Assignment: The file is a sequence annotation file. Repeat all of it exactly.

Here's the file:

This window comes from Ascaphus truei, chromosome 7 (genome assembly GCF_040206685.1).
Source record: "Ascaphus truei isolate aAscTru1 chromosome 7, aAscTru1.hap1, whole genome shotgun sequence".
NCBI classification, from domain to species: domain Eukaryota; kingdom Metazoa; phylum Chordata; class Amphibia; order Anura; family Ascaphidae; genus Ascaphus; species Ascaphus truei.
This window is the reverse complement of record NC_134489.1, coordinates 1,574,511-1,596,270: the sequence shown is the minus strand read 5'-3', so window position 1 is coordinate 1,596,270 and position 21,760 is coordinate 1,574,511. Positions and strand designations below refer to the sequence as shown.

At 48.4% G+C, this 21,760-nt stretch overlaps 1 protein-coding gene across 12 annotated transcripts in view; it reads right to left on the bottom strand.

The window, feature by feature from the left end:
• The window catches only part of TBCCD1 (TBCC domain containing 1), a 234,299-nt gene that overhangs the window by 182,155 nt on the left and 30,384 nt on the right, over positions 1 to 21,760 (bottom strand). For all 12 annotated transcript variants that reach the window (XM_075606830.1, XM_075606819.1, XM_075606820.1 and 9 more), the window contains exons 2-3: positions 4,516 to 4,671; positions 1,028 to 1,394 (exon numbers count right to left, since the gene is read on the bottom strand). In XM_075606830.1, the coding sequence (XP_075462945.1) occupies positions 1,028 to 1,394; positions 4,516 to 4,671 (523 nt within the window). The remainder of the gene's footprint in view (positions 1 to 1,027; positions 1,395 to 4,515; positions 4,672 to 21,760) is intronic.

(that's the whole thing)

This window comes from Ascaphus truei, chromosome 7 (genome assembly GCF_040206685.1).
Source record: "Ascaphus truei isolate aAscTru1 chromosome 7, aAscTru1.hap1, whole genome shotgun sequence".
NCBI classification, from domain to species: domain Eukaryota; kingdom Metazoa; phylum Chordata; class Amphibia; order Anura; family Ascaphidae; genus Ascaphus; species Ascaphus truei.
This window is the reverse complement of record NC_134489.1, coordinates 1,574,511-1,596,270: the sequence shown is the minus strand read 5'-3', so window position 1 is coordinate 1,596,270 and position 21,760 is coordinate 1,574,511. Positions and strand designations below refer to the sequence as shown.

At 48.4% G+C, this 21,760-nt stretch overlaps 1 protein-coding gene across 12 annotated transcripts in view; it reads right to left on the bottom strand.

The window, feature by feature from the left end:
• The window catches only part of TBCCD1 (TBCC domain containing 1), a 234,299-nt gene that overhangs the window by 182,155 nt on the left and 30,384 nt on the right, over positions 1 to 21,760 (bottom strand). For all 12 annotated transcript variants that reach the window (XM_075606830.1, XM_075606819.1, XM_075606820.1 and 9 more), the window contains exons 2-3: positions 4,516 to 4,671; positions 1,028 to 1,394 (exon numbers count right to left, since the gene is read on the bottom strand). In XM_075606830.1, the coding sequence (XP_075462945.1) occupies positions 1,028 to 1,394; positions 4,516 to 4,671 (523 nt within the window). The remainder of the gene's footprint in view (positions 1 to 1,027; positions 1,395 to 4,515; positions 4,672 to 21,760) is intronic.